The Autonomy/Mobility area focuses on the design of products and services that empower independence, self-sufficiency, and geographical-movement at personal and community levels. Topics include off-grid solutions, personal mobility, human-centered design, remote education, and wellness/bioinformatics.

What resources and support are provided to teams of Research Fellows? 

Team collaboration is conducted exclusively on the foundation’s secure remote online learning platform, which offers robust protection for confidential data, as well as advanced features for communication, social networking, collaboration, and public/private spaces. There are also advanced community features which include public discussion boards, conversation forums, and individual profiles. Our Online Community Manager and Team Mentors closely manage and support the community.

Fellows receive extensive logistical, technical, and administrative support from our Foundation Team, particularly the OLC Manager who is the primary point of communication for teams. Our platform provider, NovoEd, also has its own technical support team.

The Mistletoe foundation provides funding support for all travel, accommodations and logistics associated with Matching Workshop.

Each team is advised by a Team Mentor who checks in regularly, offers suggestions, and serves as a sounding board. Typically, mentors are professionals with significant experience in technology implementation. Mentors volunteer their time to the foundation and are a critical part of our success.

Each Area of Collaboration is also served by a Community Host, a non-profit partner organization that provides thought leadership in the area of "Technology for Good" in the form of exclusive expert webinars over the year. Community Host organizations have representatives on the foundation’s board and receive other non-pecuniary benefits for their participation.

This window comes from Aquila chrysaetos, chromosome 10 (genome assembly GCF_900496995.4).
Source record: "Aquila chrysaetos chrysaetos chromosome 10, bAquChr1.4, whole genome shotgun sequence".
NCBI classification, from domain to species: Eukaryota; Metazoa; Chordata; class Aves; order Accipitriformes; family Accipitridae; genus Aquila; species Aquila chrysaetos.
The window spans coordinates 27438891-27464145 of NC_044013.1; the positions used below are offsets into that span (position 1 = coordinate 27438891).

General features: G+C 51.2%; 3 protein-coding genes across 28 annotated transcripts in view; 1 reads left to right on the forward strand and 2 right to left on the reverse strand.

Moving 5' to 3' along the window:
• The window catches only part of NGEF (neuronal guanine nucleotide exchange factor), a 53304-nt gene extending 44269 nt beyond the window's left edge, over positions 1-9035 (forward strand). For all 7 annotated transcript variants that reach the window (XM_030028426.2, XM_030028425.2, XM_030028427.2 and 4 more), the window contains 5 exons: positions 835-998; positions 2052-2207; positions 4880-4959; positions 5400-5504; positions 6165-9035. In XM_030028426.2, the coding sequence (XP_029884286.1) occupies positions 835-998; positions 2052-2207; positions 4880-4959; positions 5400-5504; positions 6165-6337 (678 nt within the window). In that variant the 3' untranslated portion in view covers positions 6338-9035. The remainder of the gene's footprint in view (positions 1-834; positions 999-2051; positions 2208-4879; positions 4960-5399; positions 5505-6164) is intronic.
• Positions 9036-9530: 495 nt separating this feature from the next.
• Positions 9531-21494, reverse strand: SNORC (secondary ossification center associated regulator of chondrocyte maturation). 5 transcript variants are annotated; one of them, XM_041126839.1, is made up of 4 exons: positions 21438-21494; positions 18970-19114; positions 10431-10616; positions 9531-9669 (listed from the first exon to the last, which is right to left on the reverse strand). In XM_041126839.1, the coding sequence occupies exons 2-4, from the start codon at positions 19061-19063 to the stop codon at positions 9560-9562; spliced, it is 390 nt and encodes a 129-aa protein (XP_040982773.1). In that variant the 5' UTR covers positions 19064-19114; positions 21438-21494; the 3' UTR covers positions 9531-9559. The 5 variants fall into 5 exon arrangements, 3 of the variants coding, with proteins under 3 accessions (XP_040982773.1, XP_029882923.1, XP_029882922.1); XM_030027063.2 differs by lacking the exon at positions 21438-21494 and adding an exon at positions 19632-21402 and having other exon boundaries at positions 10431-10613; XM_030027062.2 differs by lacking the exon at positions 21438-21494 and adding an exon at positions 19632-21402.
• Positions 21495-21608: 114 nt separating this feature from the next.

What happens if a participating startup wishes to work together with a Research Fellow or with a partner University outside of the program?

The Momental Foundation does not bar or restrict fellowship recipients and startups from collaborations, employment, or other types of contracts outside of the auspices of the fellowship program once the Mistletoe Research Fellowship has concluded.  Please be advised that any current university employees will need to be in compliance with their employment contract and their university's general policies and procedures governing outside engagements, which could be specific to their employment classification. Please check your institution's specific policies in order to avoid what is known as a "Conflict of Commitment." 

The Momental Foundation is not liable for any agreements reached outside the scope of our programs.


We welcome our participating university partners to make available their information about their university programs that may be open to our startups, such as their accelerators, resource-access agreements, or patent-licensing programs.

It is our hope that the Mistletoe Research Fellowship may serve as a bridge helping to link the academic and entrepreneurial communities

How does intellectual property work for the Startup Collaboration? 

The Mistletoe Research Fellowship encompasses two programs to support the foundation’s mission of promoting scientific advancement for the public good. While each Fellow participates in both programs, their activities are distinct. The Unfettered Research Grant is applied to a Research Fellow’s university research activities. The MRF Startup Collaboration is a separate off-campus extracurricular professional training program administrated by the foundation and conducted exclusively on our online learning platform and within our onboarding Match Workshop.